LOST IN PARADISE – Sheep Photos – The Back-story

‘LOST IN PARADISE’ – is an exhibition featuring the work of Bruce Mahalski, Kevin Dunkley and Miranda Woolett at the Exhibitions Gallery on the corner of  Featherston and Brandon Streets in Wellington. The exhibition runs between the 20th of August and the 5th of September,2009 with the opening on Thursday the 20th between 5-7pm.

I always think art is more interesting if you know a bit about what you are looking at. So here’s a bit of information about the sheep-head series ( AKA ‘Planet of the Sheeps’) – a body of work which I propose to continue until I have enough for a book. Most of the photos  were taken of friends around Wellington in 2009 using three different 35ml cameras and negative black and white  film.


Sheep - The Happy Couple (n) 

The Happy Couple – Carey Hibbert and Catherine Povey – 2006.

In 1996 Te Papa held a contest to promote an exhibition of photos by the internationally renowned Magnum Group of Photographers. The competition brief was to produce a photo that was quintessentially New Zealand and if there is one thing that has always screamed New Zealand to me  – its sheep (sorry to everything else).

I already had the sheep masks (see www.mahalski.com – Current Exhibitions – ‘News’ section – first ‘Lost in Paradise’ entry) and one Sunday I took them to my friends’ Carey and Catherine’s place  to try and shoot the perfect kiwi picture  of them in front of their old state house. The clothes they were wearing were perfect but the house itself just didn’t work as a back-drop. We went for a walk with the masks and the camera and literally just around the corner we stumbled across the most  archetypical  state house in the country! I took a few picture (in colour) and entered the best one in the competition.  I can’t say that it won (although it was a finalist). That honor –of course  -went to a picture of a cabbage tree or a nikau palm – I forget which.

Ten years later- in 2006 – I was organizing an exhibition at Toi Poneke(the Wellington Arts centre) with another artist- Stefano TeVega and we needed a picture to put on the invites and the poster. After a failed attempt to take pictures of ourselves dressed as boxers  I decided to try and re-take the Sheep/Statehouse picture again but this time in black and white. Once again I went round to Catherine and Carey’s place and persuaded them to put on the masks. Luckily they still had the same clothes even if the intervening decade had seen them ‘shrink’ a little bit and the photos we took turned out well.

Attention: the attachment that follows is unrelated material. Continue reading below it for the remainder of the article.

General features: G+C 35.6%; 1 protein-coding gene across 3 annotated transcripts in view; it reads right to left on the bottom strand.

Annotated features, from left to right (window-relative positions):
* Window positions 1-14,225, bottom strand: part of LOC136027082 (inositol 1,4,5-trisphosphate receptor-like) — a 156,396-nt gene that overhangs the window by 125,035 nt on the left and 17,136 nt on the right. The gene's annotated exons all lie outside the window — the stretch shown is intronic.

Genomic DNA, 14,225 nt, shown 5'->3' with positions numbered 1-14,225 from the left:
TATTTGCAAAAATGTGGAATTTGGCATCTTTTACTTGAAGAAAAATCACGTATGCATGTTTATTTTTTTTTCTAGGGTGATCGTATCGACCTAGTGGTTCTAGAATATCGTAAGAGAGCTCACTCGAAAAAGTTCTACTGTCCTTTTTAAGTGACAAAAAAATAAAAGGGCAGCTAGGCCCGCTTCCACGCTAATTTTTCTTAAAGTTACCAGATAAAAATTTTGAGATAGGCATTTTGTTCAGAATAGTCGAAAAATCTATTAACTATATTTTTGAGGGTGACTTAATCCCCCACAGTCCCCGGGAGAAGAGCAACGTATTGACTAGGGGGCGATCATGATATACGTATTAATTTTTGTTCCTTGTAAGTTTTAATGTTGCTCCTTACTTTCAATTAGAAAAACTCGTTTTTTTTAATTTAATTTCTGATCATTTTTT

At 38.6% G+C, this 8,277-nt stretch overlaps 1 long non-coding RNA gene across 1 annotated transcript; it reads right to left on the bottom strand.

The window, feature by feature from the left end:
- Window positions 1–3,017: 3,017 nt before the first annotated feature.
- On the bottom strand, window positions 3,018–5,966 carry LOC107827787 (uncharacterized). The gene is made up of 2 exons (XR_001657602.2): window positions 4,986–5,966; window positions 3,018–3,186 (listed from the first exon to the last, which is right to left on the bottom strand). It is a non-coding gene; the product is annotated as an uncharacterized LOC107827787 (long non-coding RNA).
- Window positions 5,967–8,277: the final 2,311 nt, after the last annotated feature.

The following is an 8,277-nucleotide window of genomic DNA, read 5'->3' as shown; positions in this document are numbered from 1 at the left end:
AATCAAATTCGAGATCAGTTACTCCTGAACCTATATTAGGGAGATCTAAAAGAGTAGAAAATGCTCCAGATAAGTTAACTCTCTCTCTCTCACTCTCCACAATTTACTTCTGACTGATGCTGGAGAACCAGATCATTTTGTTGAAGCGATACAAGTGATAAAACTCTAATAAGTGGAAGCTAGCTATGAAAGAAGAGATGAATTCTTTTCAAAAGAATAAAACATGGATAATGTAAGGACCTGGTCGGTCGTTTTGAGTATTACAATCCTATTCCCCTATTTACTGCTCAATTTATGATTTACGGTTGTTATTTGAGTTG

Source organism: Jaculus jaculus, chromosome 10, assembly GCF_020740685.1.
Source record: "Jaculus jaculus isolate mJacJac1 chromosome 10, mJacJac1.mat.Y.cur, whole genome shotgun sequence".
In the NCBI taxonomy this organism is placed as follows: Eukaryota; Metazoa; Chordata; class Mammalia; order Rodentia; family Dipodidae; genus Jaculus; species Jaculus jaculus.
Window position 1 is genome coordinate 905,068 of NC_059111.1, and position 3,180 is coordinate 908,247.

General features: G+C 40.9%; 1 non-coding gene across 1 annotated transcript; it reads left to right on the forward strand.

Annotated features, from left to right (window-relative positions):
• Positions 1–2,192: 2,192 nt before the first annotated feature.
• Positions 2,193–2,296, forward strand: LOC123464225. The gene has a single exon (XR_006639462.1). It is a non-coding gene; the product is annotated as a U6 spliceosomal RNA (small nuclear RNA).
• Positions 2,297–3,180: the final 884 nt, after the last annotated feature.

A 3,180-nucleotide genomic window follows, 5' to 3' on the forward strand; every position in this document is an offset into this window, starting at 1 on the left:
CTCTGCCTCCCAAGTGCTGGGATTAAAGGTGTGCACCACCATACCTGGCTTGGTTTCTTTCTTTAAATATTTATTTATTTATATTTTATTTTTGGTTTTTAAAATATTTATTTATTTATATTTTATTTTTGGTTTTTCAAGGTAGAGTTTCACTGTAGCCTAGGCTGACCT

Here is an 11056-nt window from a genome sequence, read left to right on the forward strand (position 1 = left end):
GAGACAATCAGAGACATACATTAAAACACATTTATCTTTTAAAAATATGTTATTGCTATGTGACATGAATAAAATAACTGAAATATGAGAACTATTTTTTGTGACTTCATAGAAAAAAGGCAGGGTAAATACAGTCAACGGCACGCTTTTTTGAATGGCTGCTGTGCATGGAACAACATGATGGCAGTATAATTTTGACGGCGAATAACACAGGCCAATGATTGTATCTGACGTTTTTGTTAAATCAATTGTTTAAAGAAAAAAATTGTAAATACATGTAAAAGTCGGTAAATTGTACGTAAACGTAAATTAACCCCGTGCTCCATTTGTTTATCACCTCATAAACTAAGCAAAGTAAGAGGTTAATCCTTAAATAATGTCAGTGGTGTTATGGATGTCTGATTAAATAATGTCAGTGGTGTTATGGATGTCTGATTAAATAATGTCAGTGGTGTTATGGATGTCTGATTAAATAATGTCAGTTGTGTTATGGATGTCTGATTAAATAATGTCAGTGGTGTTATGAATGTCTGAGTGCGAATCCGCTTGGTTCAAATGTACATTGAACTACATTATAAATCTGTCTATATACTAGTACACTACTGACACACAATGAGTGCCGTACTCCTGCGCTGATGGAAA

Stefano and I used one for the posters for the show and people  seemed to like it. It was fun taking photos using the sheep heads – they made almost any picture look provocative and interesting  – so it sounded like a good idea when dealer Ron Eskamp suggested I do a few more.


Sheep Farm

       Mother and son – Lisa and Tom on the farm  –  2009

The picture of Lisa and her son, Tom in front of a flock of sheep was the next ‘Sheep-head’ picture I took in the series. My original idea was to have a couple of young women wearing the masks and surrounded by a flock of sheep. I rang my friend,Christine, and she put me in touch with Lisa , and her husband, Mike, who help run a  farm in the lower North Island. Mike had already got quite a large flock penned up for dosing when I got there and a number of us went out to the pens with the masks and the cameras. I took a whole film of Lisa and Christine’s daughter,Amber, standing in the middle of the flock but it just wasn’t looking the way I wanted it. We’d already let young Tom have a play with the mask and he looked pretty good in it so I took another film of him and his mother posing with the flock behind them. These pictures were a lot more successful. I particularly like the look of the sheep.  Some of them are even looking at the camera. Normally when you point a camera at a sheep it automatically  turns its back on you (try it sometime) but I’d already taken a lot of photos by this time and I think the flock were starting to relax. I’m really pleased with the picture below of just Tom and the flock and the nice round hill behind him.